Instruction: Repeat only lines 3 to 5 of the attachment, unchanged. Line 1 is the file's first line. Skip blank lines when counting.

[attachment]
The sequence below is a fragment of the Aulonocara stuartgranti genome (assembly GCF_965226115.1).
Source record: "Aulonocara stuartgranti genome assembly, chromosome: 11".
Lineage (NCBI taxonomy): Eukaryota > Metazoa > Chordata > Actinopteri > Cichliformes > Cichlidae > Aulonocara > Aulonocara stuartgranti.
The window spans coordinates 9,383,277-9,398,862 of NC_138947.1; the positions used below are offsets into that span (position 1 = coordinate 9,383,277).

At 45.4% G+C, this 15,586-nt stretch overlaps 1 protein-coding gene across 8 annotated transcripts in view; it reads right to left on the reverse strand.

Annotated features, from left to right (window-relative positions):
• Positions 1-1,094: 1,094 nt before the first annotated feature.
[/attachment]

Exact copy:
Lineage (NCBI taxonomy): Eukaryota > Metazoa > Chordata > Actinopteri > Cichliformes > Cichlidae > Aulonocara > Aulonocara stuartgranti.
The window spans coordinates 9,383,277-9,398,862 of NC_138947.1; the positions used below are offsets into that span (position 1 = coordinate 9,383,277).

At 45.4% G+C, this 15,586-nt stretch overlaps 1 protein-coding gene across 8 annotated transcripts in view; it reads right to left on the reverse strand.